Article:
Aircraft engine manufacturing

Discussion in 'Engines' started by engguy, Aug 14, 2010.

  1. engguy

    engguy Member

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    In the days of recip engines, the manufactures first ran them after initial build up, then after the tests were done, they got tore apart and checked. Okay this seems a bit costly, nowadays anyway. So after that tear down and checking, they of course were put back together, then what? Run or sent out the door?
    I'm wondering if this proceedure lasted even into the 60's when the Pratt Whitney R-2800's were still being built?
    It seems funny this tear down proceedure was done on new engines, yet one that is overhauled with new parts is not? It would surely raise the cost of overhauls, especially on something like an R-4360.

    As a side note, I wonder why I have never seen a thing written on the internet by someone that is in the large radial engine overhaul business?
     
  2. robwkamm

    robwkamm Member

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    i cant see them doing a full tear down. maybe if the motor was making chips. a full teardown would be the same as a overhaul. its a never ending cycle. i know a guy whos dad worked at wright building radials in patterson nj.(the building is still there and you can see the test cells in the building from rt 80. its a storage place now) he said they would put them up in the cell and run them up. if they blow up it obviously didnt get sent . if not they were good to go. i heard pratt did a 5 hour run up and checked out the filter and shipped if it was good. thats what i remember and and was told. the cost and labor involved would be crazy! a r-4360 over haul in the late 40s was 21000$. more than most houses of the era.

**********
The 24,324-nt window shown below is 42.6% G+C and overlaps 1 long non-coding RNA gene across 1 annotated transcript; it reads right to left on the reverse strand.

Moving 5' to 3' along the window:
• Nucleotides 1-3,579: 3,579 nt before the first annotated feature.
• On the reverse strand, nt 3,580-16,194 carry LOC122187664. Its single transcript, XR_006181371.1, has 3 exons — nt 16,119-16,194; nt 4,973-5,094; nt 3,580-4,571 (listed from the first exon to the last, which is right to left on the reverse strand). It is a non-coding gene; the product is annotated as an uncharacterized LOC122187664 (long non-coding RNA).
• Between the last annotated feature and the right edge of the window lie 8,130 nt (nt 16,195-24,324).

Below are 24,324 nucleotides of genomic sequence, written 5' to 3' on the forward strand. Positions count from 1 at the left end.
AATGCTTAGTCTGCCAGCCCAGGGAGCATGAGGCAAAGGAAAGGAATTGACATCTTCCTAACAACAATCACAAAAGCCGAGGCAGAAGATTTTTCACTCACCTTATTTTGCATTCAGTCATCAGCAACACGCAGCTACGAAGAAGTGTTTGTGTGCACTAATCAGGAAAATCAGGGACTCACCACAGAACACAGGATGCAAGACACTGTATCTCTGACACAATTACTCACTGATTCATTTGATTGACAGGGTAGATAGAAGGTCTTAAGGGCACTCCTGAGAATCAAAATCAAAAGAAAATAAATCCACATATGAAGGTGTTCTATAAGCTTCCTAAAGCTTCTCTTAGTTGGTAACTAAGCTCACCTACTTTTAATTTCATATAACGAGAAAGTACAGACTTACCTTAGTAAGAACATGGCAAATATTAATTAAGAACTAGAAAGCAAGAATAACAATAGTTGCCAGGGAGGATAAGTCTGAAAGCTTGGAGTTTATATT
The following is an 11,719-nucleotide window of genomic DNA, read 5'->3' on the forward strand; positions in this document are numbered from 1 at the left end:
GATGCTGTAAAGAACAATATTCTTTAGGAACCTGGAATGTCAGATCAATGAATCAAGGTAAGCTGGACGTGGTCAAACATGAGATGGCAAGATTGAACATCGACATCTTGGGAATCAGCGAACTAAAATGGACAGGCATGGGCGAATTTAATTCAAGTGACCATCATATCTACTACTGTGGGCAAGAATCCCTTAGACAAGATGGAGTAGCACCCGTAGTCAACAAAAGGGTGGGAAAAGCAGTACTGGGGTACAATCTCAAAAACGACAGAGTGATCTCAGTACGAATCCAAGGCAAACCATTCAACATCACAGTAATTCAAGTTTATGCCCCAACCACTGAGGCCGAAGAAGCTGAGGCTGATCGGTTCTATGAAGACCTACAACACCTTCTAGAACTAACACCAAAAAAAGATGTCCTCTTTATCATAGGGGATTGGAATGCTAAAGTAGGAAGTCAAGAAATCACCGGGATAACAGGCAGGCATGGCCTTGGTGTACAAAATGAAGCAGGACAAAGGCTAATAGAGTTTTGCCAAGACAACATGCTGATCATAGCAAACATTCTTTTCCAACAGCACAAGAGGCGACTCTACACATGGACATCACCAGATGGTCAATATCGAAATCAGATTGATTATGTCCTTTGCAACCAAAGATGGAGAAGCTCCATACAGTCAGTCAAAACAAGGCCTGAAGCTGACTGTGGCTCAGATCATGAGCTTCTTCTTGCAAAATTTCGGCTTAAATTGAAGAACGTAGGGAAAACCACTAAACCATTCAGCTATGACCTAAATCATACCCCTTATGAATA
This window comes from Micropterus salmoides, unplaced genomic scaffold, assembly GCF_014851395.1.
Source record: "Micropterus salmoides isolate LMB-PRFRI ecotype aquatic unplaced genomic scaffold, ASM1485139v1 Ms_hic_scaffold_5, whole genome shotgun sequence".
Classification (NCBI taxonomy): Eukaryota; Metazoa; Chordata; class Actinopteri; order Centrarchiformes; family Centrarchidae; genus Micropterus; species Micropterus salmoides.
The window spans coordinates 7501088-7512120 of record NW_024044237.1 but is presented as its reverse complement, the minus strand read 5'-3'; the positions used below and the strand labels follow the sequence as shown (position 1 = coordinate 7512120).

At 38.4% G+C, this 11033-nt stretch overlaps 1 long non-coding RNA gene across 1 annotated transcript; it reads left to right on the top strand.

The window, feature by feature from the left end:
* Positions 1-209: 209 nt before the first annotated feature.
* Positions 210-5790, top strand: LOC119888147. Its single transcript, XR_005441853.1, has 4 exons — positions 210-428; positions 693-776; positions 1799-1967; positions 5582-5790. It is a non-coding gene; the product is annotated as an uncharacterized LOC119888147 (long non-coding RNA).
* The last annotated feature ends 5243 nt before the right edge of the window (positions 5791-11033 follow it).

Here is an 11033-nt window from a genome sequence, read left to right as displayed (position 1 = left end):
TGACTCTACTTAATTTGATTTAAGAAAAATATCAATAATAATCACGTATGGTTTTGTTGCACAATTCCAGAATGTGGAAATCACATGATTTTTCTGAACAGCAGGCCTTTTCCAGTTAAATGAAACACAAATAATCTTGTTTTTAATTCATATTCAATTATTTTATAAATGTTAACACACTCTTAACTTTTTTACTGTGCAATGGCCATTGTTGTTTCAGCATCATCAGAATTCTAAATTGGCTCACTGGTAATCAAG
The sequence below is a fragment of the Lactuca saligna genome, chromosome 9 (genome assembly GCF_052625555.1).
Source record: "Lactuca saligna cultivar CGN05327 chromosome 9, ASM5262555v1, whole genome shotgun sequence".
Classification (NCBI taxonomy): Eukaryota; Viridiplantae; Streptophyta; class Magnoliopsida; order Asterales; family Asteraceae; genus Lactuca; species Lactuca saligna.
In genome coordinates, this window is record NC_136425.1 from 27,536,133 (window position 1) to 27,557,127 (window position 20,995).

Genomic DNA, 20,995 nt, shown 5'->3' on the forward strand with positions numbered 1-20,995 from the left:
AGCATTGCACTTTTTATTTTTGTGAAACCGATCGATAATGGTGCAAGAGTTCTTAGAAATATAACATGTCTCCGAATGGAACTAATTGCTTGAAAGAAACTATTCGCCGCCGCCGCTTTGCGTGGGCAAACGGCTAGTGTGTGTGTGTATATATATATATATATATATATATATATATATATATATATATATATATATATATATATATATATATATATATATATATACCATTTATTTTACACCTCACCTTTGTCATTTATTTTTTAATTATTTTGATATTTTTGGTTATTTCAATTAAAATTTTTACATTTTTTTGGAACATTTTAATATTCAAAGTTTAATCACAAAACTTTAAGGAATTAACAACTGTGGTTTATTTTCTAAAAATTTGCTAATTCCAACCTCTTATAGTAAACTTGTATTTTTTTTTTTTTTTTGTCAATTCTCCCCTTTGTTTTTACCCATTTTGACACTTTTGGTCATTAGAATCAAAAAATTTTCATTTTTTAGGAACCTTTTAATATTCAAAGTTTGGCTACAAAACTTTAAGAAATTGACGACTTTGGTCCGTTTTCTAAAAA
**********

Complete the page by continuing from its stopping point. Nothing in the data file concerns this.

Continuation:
3. dairwin

    dairwin Member

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    I can't comment for radial engines, but I have viewed a war time information film called 'Contribution to Victory' that covered Merlin production at Rolls Royce during the war. The film covered manufacture from stock metals through to the finished and tested engine.

    To paraphrase the accompanying commentary, '... each engine is tested for several hours at rated performance, with occasional bursts at full power ... that on completion of successful engine runs, a certain proportion of engines are stripped down for a full inspection to determine that the design of each component is performing ok.'
     
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